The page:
She entered the studio already armed with a set of torch songs inspired by her tumultuous romance with Fielder-Civil and hot new producer Mark Ronson was behind the desk. The resulting album was a turbo-boosted pop record with heightened golden-age influences mixed with hip-hop and a sassy production sheen.

Looking back, it’s easy to see and hear why it stood out. In an era when the music industry was entranced by music’s loudness war, Ronson insisted on authentic fifties analogue mics and recording equipment and it gave the record a room-filling warmth.

It was released in the mid-noughties choked with landfill indie bands. Meanwhile, a long-calcified Oasis were winding down to a blessed obsolescence, a pre-irony James Blunt ruled the charts with You’re Beautiful, and fresh and vital new acts like Arctic Monkeys and Franz Ferdinand were making themselves heard.

But nearly twenty years later, Back to Black still occupies a special place in many record collections. On the latest official Irish album chart published yesterday, the album leapt 26 places to No 55 and next week, after more people have seen the movie of the same name, it is likely to have another surge in sales.

Over on dastardly music streamer Spotify, Back to Black’s title track is closing in on the magic one billion listens mark. At the same time, overall, Amy still has nearly 18 million monthly listeners on the site.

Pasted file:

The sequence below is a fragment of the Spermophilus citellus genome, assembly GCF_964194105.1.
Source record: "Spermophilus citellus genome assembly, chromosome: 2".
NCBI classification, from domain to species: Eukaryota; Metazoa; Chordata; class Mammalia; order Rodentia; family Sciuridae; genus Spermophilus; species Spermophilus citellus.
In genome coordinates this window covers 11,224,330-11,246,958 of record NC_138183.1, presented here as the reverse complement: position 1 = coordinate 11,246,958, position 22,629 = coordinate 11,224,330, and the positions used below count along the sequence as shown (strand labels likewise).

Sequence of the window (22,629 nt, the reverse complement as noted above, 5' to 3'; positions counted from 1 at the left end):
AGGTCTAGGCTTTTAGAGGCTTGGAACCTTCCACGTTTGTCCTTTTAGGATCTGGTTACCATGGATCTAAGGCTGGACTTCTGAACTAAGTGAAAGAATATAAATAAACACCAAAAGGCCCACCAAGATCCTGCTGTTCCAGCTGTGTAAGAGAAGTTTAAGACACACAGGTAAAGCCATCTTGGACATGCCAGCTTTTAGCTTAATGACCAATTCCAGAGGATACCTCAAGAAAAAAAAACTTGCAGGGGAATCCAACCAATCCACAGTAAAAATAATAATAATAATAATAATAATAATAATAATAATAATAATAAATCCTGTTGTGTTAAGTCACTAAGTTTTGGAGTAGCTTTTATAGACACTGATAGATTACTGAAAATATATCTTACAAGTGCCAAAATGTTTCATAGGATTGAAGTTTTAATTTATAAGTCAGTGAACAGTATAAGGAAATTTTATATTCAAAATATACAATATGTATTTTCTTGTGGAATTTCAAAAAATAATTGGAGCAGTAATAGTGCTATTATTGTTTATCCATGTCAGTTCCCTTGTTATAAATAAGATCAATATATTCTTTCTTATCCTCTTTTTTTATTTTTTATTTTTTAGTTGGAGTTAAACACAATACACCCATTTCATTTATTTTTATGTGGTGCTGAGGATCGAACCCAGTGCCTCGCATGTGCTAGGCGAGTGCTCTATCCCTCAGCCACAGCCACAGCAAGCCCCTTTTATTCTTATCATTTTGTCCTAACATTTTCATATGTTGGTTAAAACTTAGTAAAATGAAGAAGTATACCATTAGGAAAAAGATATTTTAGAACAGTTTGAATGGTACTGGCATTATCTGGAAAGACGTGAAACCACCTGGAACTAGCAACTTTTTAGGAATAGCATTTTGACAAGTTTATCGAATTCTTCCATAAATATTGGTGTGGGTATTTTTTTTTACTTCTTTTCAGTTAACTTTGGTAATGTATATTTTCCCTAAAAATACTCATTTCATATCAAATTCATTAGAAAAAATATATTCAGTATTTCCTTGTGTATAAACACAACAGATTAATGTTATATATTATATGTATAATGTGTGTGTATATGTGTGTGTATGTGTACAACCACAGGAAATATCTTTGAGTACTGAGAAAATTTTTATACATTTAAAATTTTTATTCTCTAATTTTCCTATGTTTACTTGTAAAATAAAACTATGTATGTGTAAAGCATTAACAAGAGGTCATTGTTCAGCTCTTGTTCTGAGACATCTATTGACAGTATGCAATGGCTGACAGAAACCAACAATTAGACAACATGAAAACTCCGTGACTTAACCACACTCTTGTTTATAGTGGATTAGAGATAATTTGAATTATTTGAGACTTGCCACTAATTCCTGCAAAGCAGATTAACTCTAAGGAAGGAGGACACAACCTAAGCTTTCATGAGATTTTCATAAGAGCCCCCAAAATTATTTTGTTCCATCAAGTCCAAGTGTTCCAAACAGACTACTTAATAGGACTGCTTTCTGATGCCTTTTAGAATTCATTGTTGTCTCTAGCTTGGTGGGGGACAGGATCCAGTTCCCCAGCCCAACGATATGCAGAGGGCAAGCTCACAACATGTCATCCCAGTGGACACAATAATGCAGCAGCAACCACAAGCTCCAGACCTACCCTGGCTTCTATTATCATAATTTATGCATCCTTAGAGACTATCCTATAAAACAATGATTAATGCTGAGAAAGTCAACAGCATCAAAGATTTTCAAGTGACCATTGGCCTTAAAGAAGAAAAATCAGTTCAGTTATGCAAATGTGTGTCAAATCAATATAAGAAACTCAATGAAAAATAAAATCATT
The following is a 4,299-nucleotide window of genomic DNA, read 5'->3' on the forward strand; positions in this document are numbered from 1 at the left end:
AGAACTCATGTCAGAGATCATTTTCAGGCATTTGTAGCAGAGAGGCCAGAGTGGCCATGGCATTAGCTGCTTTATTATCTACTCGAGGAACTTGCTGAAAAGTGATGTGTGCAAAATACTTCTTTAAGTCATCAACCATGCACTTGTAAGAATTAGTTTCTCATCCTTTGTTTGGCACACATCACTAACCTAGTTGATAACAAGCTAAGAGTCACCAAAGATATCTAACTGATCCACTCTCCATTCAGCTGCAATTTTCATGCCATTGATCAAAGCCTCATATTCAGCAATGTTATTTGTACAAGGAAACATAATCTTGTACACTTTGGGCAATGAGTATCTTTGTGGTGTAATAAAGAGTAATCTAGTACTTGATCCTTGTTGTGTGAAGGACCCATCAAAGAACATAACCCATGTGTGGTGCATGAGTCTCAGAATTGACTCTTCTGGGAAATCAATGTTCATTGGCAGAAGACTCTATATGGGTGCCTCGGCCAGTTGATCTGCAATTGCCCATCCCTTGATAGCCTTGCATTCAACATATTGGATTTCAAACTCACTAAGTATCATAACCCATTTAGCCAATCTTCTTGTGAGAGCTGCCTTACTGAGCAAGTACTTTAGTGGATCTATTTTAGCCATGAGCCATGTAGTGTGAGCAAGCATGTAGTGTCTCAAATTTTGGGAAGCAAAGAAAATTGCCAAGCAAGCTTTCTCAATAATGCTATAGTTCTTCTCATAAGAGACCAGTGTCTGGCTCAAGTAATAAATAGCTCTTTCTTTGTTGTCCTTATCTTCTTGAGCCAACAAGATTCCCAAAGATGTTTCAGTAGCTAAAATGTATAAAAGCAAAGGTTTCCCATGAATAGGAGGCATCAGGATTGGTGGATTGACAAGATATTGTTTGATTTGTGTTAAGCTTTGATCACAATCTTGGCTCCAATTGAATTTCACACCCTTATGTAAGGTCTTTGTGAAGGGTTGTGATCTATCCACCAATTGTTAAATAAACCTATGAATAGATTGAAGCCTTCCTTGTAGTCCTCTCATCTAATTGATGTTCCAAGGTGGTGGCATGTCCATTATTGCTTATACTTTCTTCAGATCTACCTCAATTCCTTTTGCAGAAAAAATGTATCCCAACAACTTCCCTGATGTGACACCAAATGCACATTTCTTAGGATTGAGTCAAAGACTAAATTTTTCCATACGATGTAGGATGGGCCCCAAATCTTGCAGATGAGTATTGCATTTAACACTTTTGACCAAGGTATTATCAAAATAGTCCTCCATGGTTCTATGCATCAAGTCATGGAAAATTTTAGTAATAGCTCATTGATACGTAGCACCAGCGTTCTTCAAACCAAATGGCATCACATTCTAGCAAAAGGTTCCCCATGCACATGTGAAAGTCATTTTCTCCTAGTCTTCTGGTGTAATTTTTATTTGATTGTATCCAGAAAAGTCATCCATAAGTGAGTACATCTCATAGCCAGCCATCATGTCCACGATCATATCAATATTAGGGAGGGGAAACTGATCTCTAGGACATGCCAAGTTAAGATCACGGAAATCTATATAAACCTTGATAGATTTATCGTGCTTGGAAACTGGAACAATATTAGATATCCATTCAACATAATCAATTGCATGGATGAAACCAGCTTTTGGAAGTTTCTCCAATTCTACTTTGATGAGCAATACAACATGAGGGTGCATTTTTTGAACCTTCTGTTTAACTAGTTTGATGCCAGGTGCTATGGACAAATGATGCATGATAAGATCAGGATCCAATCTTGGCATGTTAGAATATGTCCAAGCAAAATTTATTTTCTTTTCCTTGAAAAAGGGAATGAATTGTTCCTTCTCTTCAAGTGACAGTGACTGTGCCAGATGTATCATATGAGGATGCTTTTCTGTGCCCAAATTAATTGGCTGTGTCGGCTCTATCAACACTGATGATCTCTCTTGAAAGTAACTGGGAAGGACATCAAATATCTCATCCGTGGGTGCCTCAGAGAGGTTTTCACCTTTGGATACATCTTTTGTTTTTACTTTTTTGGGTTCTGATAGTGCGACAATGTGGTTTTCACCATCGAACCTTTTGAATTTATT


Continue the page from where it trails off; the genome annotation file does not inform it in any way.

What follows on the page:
Back to Black also remains a steady seller in Ireland on vinyl and according to the last available figures from 2021, it was lodged at No 12 between Nirvana’s Unplugged in New York and Evermore by Taylor Swift as the best-selling vinyl album of that year.

It seems to have a timeless quality for many people, but as we approach the 13th anniversary of her death, the “what ifs” of Amy Winehouse’s life linger on, however distasteful that may seem.

A statue of Amy, unveiled in Camden Town, London in 2014

We’re going to get a bit “certain quarters of the British press” here and ask – What if Amy had lived?

In Back To Black, she talks about how she wants to settle down and be a mum and leave the music business behind her.